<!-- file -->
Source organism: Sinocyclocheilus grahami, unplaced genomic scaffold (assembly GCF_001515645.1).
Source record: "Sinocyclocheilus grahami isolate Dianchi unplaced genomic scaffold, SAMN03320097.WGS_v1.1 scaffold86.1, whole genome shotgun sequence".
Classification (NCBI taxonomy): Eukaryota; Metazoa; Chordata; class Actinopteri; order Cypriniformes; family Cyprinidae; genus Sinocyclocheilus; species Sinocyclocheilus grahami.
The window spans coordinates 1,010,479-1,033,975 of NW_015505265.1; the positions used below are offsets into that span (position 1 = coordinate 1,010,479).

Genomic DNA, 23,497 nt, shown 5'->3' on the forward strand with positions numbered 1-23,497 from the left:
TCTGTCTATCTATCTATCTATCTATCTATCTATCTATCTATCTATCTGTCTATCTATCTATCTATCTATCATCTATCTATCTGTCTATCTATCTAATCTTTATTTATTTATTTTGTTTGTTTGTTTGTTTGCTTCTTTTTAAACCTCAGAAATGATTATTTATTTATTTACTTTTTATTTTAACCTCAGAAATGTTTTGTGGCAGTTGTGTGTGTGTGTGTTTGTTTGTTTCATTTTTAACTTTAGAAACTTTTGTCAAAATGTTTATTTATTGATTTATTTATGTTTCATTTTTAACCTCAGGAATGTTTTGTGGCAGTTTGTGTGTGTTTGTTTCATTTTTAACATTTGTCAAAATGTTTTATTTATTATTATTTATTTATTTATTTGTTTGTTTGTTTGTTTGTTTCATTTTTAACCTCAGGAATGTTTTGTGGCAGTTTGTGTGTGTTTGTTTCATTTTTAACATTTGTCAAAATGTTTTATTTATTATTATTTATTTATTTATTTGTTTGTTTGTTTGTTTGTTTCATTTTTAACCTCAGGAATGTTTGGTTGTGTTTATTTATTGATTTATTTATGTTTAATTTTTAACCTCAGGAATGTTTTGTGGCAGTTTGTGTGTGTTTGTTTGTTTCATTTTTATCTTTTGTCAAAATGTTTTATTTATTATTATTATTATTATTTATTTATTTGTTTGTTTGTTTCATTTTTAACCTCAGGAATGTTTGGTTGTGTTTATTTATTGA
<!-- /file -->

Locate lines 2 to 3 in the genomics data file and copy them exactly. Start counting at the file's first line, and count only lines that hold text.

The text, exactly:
Source record: "Sinocyclocheilus grahami isolate Dianchi unplaced genomic scaffold, SAMN03320097.WGS_v1.1 scaffold86.1, whole genome shotgun sequence".
Classification (NCBI taxonomy): Eukaryota; Metazoa; Chordata; class Actinopteri; order Cypriniformes; family Cyprinidae; genus Sinocyclocheilus; species Sinocyclocheilus grahami.